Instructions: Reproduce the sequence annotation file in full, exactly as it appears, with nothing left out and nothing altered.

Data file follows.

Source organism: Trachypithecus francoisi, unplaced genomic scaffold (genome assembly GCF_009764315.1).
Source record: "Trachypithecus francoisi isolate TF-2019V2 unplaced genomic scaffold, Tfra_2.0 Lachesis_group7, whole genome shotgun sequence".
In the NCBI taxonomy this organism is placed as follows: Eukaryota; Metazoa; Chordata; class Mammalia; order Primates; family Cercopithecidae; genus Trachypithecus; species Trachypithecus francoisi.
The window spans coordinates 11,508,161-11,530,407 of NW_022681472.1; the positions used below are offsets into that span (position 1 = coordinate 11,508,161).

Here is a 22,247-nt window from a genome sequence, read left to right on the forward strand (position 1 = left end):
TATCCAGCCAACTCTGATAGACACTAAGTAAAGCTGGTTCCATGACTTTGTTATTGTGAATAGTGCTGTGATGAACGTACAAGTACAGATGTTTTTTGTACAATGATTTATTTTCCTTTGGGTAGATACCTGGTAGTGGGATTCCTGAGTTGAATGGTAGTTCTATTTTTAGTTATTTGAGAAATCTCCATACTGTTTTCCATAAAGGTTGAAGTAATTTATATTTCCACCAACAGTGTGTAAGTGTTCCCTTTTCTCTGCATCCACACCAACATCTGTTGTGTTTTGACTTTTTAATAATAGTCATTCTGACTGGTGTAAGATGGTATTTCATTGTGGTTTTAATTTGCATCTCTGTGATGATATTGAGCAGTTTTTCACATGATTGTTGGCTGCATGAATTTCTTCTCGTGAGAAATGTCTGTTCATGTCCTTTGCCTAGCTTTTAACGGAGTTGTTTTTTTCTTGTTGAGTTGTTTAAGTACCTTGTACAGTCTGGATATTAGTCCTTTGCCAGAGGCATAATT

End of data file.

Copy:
Source organism: Trachypithecus francoisi, unplaced genomic scaffold (genome assembly GCF_009764315.1).
Source record: "Trachypithecus francoisi isolate TF-2019V2 unplaced genomic scaffold, Tfra_2.0 Lachesis_group7, whole genome shotgun sequence".
In the NCBI taxonomy this organism is placed as follows: Eukaryota; Metazoa; Chordata; class Mammalia; order Primates; family Cercopithecidae; genus Trachypithecus; species Trachypithecus francoisi.
The window spans coordinates 11,508,161-11,530,407 of NW_022681472.1; the positions used below are offsets into that span (position 1 = coordinate 11,508,161).

Here is a 22,247-nt window from a genome sequence, read left to right on the forward strand (position 1 = left end):
TATCCAGCCAACTCTGATAGACACTAAGTAAAGCTGGTTCCATGACTTTGTTATTGTGAATAGTGCTGTGATGAACGTACAAGTACAGATGTTTTTTGTACAATGATTTATTTTCCTTTGGGTAGATACCTGGTAGTGGGATTCCTGAGTTGAATGGTAGTTCTATTTTTAGTTATTTGAGAAATCTCCATACTGTTTTCCATAAAGGTTGAAGTAATTTATATTTCCACCAACAGTGTGTAAGTGTTCCCTTTTCTCTGCATCCACACCAACATCTGTTGTGTTTTGACTTTTTAATAATAGTCATTCTGACTGGTGTAAGATGGTATTTCATTGTGGTTTTAATTTGCATCTCTGTGATGATATTGAGCAGTTTTTCACATGATTGTTGGCTGCATGAATTTCTTCTCGTGAGAAATGTCTGTTCATGTCCTTTGCCTAGCTTTTAACGGAGTTGTTTTTTTCTTGTTGAGTTGTTTAAGTACCTTGTACAGTCTGGATATTAGTCCTTTGCCAGAGGCATAATT